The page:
Samples were covered with a metal plate until a uniform and constant flow projection was reached to control as far as possible the homogeneity of this manual treatment. At this moment the trial was initiated. This procedure was necessary because when the switch is activated at first, flow is not constant depending on pressure, hose length and abrasive characteristics, among others. The same protective device was used to prevent the abrasive that continues to flow after releasing the switch control impacting with the surface at the end of the set time. After cleaning, each surface test was covered with paper to prevent visual and time comparisons that could influence the restorer’s treatment.

For manual cleaning a soft toothbrush of synthetic bristles 220 μm in diameter and 1 cm long grouped in tufts of 2 mm diameter, and a rectangular surface area of 3 cm2 was used. It was moved longitudinally, hardly exerting pressure at an angle of 0°. Of the parameters that influence this manual treatment, only the angle, the tool material and its size could be defined.

During both tests an assistant was timing the duration of the treatments and protecting and uncovering the surface in the abrasive blasting. In time measurements a slight margin of error must be taken into account because it was not an automated system, and so time must be understood as a reference to the speed of cleaning.


Analysing the removal of the sienna whitewash and evaluating the white whitewash as the final treatment surface, changing the blasting angle or the abrasive was not found to make a substantial difference. The low thickness of sienna whitewash and its poor adhesion to the white one required a very fast nozzle movement and therefore cleaning was performed with hardly any significant interaction between surface and particles. Air and a small quantity of abrasive eliminated this artificial deposit (time ± 2 s). Nevertheless, the white whitewash surface is slightly lowered, visibly and to the touch. With manual brushing the sienna whitewash is also easily removed (time ± 3 s) and, although it leaves more residues, the lowering produced on the white whitewash is less than with abrasive blasting.

Studying the removal of white whitewash and analysing the lime render as the final treatment surface, results with abrasive blasting were different and seem to be related to the effects of the angle and the characteristics of the abrasives used.

Regarding the angle, and irrespective of the abrasive, differences can be distinguished in the alteration produced. Surfaces treated at 45° show differential erosion which highlights the aggregates. The low mineral hardness of lime compared to the abrasives used, 3 and 6–7 Mohs respectively, suggests that, even with low pressure and significant distance, the binder is eroded by the friction mechanism. Aggregates, having a similar hardness to the abrasive, are not altered. Furthermore, in some cases this erosion provokes detachment of aggregates and significant surface recess of 250–550 μm (Figure 3).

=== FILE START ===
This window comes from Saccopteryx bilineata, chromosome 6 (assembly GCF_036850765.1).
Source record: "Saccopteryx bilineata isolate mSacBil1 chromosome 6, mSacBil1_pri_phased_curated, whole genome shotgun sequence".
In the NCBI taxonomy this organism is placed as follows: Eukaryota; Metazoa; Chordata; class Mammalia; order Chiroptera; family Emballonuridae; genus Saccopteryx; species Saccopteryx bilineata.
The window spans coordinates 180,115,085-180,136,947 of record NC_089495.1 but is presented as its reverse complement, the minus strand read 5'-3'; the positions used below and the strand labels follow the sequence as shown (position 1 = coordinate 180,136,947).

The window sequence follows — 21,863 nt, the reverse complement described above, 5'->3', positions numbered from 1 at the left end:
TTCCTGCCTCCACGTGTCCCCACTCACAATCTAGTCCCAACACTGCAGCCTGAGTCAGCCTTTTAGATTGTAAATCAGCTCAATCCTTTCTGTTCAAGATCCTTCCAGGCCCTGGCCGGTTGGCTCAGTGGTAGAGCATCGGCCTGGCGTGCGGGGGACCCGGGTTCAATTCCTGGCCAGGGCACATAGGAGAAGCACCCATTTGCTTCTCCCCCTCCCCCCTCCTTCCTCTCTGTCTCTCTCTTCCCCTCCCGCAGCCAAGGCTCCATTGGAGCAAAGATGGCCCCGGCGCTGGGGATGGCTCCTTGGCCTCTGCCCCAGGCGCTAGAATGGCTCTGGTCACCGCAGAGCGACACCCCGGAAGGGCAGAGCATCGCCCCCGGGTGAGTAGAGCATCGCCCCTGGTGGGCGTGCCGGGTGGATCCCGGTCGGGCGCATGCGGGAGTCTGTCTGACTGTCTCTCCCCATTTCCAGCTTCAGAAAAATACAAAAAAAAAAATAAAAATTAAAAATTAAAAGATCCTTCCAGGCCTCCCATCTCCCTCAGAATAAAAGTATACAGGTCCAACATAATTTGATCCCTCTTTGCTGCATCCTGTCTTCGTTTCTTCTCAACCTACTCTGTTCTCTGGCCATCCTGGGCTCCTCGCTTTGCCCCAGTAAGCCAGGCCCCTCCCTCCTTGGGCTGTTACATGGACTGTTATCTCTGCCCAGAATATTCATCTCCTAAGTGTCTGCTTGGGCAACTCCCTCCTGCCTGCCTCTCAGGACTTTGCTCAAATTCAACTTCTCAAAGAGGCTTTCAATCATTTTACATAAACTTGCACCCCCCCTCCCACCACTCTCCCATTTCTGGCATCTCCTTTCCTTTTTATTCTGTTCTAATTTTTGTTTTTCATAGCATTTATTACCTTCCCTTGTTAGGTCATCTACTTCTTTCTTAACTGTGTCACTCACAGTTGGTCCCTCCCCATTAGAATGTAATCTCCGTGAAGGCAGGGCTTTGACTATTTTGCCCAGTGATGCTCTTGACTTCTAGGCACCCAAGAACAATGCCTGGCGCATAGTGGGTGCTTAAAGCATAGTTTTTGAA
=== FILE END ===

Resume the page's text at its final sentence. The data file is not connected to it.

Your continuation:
Figure 3. Surface render after blasting at 45° angle with aluminium silicate [ALSI] and micronized glass [MG]. Surface and cutoff (left), reticulated area of original render level (centre) and primary profiles of analysed cutoffs. Stereomicroscope with 3D visualizing and measuring image. Scale 500 μm.


Tests at 75°, reducing the friction mechanism and slightly increasing the impact, also modify surface texture, leaving a less eroded surface with smaller loss of aggregates (Figure 4).

Figure 4. Surface render after blasting at 75° angle with aluminium silicate [ALSI], glass beads [GB] and micronized glass [MG] (arrow: blasting direction). Surface untreated [U] and treated [T] (top) and surface uniform in texture (bottom). Stereomicroscope with 3D visualizing and measuring image.


Although they concern different materials, pressures higher than those used here, and without references to angle variations, these observations are consistent with some studies of abrasive blasting on sandstones with carbonated cement. In those studies, it was observed by SEM and roughness measurements that cement is preferentially eroded more than other minerals, resulting in greater roughness when it was unevenly distributed (21).

With both angles used, individualized longitudinal marks to the blasting trajectory can be distinguished. Aggregates channel the abrasive distribution to the space filled with a binder of lower hardness. But compared to this general lime erosion, it is observed that, according to the projection trajectory, the binder does not suffer erosion on the rear side of the aggregates (Figures 3 and 4). Although they concern different materials, the data are consistent with studies on granite that report limited alteration of softer minerals which are protected by differences in the relief and greater hardness of the contiguous minerals (17) or studies on siliceous sandstone (19).

Therefore, as in natural detritic materials (19), an angle of 45° causes greater alteration and further modifies the surface by differential erosion of the softer components than the 75° angle.